Graham Jones is a Thought Leader on Internet Psychology and has extensive experience in helping businesses understand the behavior of their customers. To learn more about Graham, visit his website at www.grahamjones.co.uk. When you apply for a job, one of the first things employers will do is look you up online. They'll Google you and see what they can find. A potential employer could be impressed by what they discover; on the other hand, they may get an instant negative impression of you, even if it isn't deserved. You Will Be Googled One of the first problems with someone Googling you is that they might find nothing. After all, if you don't have a website, you don't blog, and you don't have any social media …Read More
Archive for August 2015
Most job seekers now use mobile devices to find and apply for jobs.
A recent survey showed that 90 percent of respondents checked their mobile device in the first hour they are awake and 50 percent checked their phones 25 times a day. Among 18 to 24 year olds, a prime age group for IT recruiting, 50 percent checked their phones within 5 minutes of waking up. Given these statistics, it's should not be a surprise that 86 percent of active candidates use their smartphones to start a job search. Furthermore, 70 percent of candidates want to apply on their mobile devices. Which brings us to the question: is your job or recruiting site mobile-friendly? For far too many IT companies and recruiters, the answer is…Read More
Using offline job search methods can help you stand out from the crowd.
Most IT job candidates now search for jobs online, but unless your resume sets you apart from the crowd, you may see little result from hours and hours of hard work. Monster.com is jokingly referred to as the "resume black hole," and the average recruiter spends just six seconds reading a resume submitted online. There are ways to get noticed outside the online application process and boost your chances of landing an interview. Moving beyond the online job search often takes more time and work, but if it increases the odds of success, it can be worthwhile. How to Conduct an Offline IT Job Search The main technique to …Read More
The job search is the first step to getting the IT job you want, but many people make basic mistakes that prevent them from taking advantage of opportunities that might otherwise be open to them. Here are some of the biggest mistakes IT job seekers make and what seekers can do instead to find success. 1. Making your search too broad. When you really need a job, it can be tempting to apply for every IT position that even remotely ties into your skills and experience, but this practice has several drawbacks. Not only will you spend lots of time pursuing IT jobs that aren't right for you, but you may also hurt your chances with particular companies …Read More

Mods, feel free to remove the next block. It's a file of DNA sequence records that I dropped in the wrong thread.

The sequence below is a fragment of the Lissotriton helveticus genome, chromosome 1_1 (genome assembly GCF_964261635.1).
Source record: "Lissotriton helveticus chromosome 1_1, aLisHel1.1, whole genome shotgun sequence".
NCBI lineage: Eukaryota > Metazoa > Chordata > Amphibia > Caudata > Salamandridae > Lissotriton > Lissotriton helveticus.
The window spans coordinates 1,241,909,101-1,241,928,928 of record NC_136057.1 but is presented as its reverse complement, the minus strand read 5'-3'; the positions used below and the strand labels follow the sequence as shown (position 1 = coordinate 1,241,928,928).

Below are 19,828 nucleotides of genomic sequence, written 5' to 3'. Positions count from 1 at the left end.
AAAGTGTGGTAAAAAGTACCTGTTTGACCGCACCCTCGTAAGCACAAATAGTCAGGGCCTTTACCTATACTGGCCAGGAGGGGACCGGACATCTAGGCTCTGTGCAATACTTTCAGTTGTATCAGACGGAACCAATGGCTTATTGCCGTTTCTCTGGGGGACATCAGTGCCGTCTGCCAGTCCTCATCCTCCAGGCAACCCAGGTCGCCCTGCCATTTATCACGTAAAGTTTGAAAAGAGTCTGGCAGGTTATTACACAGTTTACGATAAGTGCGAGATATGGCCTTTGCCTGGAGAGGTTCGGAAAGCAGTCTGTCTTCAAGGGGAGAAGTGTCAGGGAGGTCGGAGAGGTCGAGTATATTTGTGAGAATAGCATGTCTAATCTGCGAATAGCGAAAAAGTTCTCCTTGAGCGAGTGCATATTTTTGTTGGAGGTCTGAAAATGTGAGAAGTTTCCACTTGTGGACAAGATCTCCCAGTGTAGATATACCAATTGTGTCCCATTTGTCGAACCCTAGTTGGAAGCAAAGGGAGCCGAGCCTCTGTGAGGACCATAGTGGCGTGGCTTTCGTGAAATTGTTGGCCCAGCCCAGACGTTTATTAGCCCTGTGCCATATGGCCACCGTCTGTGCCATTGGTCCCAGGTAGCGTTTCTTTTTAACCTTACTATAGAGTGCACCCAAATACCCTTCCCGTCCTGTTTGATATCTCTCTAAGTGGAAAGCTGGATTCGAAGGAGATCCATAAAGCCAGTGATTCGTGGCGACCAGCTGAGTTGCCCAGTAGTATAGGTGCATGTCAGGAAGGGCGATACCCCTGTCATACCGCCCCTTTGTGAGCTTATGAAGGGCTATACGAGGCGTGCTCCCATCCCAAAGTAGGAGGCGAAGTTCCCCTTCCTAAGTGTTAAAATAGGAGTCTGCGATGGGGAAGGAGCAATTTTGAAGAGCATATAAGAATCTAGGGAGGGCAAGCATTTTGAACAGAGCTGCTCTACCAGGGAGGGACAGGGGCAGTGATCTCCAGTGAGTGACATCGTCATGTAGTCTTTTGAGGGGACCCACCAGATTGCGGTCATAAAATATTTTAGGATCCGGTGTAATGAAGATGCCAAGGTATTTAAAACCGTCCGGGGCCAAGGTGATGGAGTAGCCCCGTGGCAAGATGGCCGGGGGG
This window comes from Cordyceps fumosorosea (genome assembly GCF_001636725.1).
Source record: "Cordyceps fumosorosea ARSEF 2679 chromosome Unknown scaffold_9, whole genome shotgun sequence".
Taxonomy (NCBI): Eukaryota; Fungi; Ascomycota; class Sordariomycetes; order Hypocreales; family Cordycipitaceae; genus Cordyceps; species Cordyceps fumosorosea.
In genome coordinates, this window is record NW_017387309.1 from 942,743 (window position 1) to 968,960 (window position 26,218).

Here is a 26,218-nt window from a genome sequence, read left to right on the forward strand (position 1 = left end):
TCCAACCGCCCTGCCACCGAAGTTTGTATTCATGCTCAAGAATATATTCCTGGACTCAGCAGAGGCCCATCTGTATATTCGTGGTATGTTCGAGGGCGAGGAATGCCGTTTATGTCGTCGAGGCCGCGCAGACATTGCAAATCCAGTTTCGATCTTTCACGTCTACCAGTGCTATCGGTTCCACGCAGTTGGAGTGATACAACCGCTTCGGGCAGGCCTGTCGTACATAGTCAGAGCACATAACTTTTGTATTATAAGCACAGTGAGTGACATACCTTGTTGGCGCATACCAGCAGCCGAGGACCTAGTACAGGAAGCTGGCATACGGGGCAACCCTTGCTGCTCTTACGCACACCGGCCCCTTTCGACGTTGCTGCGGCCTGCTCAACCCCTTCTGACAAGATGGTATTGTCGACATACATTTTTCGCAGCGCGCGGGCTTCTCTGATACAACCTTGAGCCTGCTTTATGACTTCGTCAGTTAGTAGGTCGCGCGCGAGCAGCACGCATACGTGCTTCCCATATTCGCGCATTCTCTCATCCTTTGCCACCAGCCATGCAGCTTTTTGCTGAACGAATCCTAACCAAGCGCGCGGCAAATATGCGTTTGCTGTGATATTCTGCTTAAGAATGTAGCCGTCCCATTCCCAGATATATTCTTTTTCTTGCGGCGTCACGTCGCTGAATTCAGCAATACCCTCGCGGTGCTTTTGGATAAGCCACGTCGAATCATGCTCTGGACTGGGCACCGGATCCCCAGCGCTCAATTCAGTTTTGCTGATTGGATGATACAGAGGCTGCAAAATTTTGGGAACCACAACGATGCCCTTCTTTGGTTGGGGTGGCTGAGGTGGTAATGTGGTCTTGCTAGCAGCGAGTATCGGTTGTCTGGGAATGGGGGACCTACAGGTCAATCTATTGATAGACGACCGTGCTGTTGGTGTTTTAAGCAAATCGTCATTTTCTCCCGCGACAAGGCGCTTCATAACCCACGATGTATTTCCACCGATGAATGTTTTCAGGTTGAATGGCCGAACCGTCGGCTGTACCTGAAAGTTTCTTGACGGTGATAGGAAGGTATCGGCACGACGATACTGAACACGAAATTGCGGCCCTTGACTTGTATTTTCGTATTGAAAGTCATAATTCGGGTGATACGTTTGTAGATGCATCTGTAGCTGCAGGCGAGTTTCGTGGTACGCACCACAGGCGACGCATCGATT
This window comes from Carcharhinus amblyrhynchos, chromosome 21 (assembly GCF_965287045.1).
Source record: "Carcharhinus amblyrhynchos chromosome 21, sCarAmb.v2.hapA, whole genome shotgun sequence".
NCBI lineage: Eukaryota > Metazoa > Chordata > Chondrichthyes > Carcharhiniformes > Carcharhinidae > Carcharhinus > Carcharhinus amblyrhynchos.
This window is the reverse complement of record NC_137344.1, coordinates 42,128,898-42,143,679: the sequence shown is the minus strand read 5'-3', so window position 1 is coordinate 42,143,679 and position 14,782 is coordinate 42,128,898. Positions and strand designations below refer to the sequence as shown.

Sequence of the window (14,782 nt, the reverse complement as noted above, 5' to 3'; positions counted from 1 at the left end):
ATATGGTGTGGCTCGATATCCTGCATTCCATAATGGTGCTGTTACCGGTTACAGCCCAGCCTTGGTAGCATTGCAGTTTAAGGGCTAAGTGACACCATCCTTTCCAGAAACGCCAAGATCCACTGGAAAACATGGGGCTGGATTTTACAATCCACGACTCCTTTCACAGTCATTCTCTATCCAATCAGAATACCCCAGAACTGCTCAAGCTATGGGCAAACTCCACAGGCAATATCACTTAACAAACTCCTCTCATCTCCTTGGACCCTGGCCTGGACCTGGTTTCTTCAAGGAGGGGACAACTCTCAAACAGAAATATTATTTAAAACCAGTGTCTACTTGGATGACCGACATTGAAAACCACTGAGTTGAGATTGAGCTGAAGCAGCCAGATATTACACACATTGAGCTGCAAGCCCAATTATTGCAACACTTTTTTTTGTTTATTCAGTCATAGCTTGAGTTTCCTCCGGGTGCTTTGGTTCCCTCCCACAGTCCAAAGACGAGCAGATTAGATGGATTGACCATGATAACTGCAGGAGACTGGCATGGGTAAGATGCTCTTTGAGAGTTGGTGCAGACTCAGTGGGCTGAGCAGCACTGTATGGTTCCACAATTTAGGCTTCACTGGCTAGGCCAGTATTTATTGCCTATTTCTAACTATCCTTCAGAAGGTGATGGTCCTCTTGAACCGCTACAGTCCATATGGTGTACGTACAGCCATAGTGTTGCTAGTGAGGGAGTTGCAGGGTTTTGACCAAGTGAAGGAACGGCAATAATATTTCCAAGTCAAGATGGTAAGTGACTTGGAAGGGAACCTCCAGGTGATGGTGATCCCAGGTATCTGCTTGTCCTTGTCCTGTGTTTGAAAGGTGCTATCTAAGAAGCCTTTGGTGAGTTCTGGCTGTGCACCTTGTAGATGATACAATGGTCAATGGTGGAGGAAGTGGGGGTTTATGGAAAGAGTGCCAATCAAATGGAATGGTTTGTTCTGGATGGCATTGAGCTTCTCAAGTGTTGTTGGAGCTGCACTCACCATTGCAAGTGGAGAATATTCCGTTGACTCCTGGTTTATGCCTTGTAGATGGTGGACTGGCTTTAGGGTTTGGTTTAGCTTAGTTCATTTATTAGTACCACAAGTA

IT job descriptions are often very specific about the skills needed for the position. It may be a specific programming language, technical support ability, or project management skills, but it's not likely an applicant will get the job without the required skills. Hiring managers for IT positions should consider more than just whether the applicant has the technical skills required, however. Technical knowledge can be taught in many cases, but there are qualities that top employees have in common, many of which can't be taught or seem to be more basic to who a person is. Using Inner Resources Top IT employees seem to ha…Read More
Despite the number of resumes received on many job listings, it can still be difficult to find qualified candidates for many IT jobs requiring a specialized skill set or a certain level of experience. Recruiters want to attract the best candidates possible for open positions, and in most IT departments, they need the position filled yesterday. It's easy for recruiters and hiring managers to get stuck between the demands of IT management and those of the candidates they recruit. Here are some tips for finding the candidates that will make their bosses and colleagues happy and avoiding the ones that won't. 1. Build a Profile A profile is different from a job …Read More
Getting a second interview is an accomplishment, but the process of landing that IT job is far from over. It's important to handle the second interview as well or even better than the first in order to distinguish yourself from the remaining candidates. Here are some ways you can stand out from the (diminishing) crowd. --Offer more: new information, new insights, new examples. Show definitively that you can do the job and give evidence of your skills in the form of anecdotes about projects you've done, problems you've resolved, and how your particular skills meet the specific needs of the position. --Show that you've done your research. Bring up …Read More